Out of Disorder: The Story of Takahiro Iwasaki's Radical Sculptures
by Cezary Jan Strusiewicz | ART
The manga Akira by Katsuhiro Otomo is considered one of the staples of the cyberpunk genre thanks to its depiction of an oppressive, post-apocalyptic version of Tokyo, as well as themes of corruption, violence, and abuse of power. It’s definitely not the cheeriest work of fiction of there, which is why it’s no surprise that the comic book has been cited by the Japanese artist Takahiro Iwasaki as a huge influence on his miniature art.
The Hiroshima-born sculptor, whose work has been exhibited all over the world, has gained international fame thanks to his Out of Disorder series of miniatures. The series is unique because of the medium the artist uses. Instead of metal, wood, or stone, Iwasaki’s Out of Disorder works recreate topographical maps and industrial landmarks using towels, hair, duct tape, dust, and other mundane items.
Most importantly, they do it at an intricately tiny scale, with most of the incredibly-detailed models often taking up less space than a small book.
The Out of Disorder exhibition that Iwasaki held at the Kawasaki City Museum is of particular importance because it really showcases the extent of Akira’s influence on the artist’s style.
Although Takahiro Iwasaki’s other miniatures can often be quite bright and colorful, the Kawasaki exhibition was made entirely out of black, gray, and brown materials, including oil-soaked rags. It focused entirely on the city’s industrial scenery, like its power plants, cranes, and oil refineries, i.e. things quite close thematically to the depressing cyber-dystopia of Otomo’s comic. But that’s actually just the first layer of both artists’ works that stealthily obscures a more positive message hidden underneath them.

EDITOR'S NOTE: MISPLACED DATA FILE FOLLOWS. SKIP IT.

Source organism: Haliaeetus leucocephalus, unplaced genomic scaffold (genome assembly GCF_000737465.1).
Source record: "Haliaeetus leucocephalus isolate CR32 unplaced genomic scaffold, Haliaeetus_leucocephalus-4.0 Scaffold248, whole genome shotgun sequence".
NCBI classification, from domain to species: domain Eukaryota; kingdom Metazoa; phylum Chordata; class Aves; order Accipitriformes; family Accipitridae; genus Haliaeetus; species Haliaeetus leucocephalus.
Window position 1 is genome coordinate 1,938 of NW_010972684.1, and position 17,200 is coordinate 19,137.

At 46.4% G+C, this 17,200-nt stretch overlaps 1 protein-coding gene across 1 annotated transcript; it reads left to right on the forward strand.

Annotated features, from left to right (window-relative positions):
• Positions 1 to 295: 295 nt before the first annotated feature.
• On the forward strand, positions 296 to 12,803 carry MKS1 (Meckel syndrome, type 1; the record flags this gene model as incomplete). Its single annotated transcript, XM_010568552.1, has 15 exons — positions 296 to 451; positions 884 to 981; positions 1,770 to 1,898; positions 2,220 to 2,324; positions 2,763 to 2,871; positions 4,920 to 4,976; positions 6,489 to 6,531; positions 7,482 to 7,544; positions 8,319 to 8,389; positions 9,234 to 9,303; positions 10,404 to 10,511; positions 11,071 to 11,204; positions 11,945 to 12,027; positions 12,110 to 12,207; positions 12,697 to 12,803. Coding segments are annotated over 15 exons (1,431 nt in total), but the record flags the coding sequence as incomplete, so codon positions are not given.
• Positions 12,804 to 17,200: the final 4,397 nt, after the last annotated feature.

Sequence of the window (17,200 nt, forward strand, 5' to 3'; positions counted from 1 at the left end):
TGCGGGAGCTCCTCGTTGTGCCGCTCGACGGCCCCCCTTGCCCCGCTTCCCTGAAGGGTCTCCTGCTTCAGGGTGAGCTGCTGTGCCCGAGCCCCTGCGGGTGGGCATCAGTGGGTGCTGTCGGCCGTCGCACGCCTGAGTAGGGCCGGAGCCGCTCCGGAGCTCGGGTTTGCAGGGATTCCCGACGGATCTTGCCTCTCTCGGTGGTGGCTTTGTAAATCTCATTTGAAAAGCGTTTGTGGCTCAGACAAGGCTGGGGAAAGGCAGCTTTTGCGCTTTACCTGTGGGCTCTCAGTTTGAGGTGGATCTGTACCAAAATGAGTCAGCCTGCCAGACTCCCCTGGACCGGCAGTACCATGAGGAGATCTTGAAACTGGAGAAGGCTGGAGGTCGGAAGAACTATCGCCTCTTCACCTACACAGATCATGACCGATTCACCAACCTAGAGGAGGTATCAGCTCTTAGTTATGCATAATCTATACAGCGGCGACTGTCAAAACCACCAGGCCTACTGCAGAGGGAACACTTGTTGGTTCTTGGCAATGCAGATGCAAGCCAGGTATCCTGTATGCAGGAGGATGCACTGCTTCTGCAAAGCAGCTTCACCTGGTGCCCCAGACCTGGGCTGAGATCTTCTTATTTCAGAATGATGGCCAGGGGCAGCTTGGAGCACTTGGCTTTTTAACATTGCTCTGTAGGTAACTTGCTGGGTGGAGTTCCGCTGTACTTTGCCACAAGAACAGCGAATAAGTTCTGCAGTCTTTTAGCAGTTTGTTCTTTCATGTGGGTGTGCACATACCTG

You see, at the end of Akira, the futuristic Neo-Tokyo sheds its oppressive outer layer, rising from the ashes towards a brighter future, which is also very much the theme of Iwasaki’s Kawasaki exhibition.
The thing you have to remember about Kawasaki is that it was one of the centers for Japan’s economic rebirth after World War II. It was the heavy industry-centric Kawasaki that helped Japan get back on its feet and become a world superpower thanks in no small part to its refineries, power plants, and cranes. So, while the works of Takahiro Iwasaki do look all dark and depressing, they are in reality a throwback to the past, depicting a city in the middle of being reborn.
This actually connects nicely to another one of Iwasaki’s series of works, Reflection Model, which are incredibly detailed reproductions of Japanese temples in wood. However, here, the air-suspended sculptures have their inverted versions attached to them underneath, creating an illusion of a structure being reflected in water.
And yet, the “reflection” doesn’t shimmy. It remains perfectly still, suggesting that the Reflection Model works aren’t showing a natural state, but rather a temporary snapshot in time. In short, they show that how things look NOW isn’t how they’ll always be. They show that things can change, evolve, and, hopefully, get better at the end. That, in essence, is the surprisingly positive message behind the miniature apocalypses of Takahiro Iwasaki.
Check out more of Takahiro Iwasaki's artwork, and many other great artists at Urano!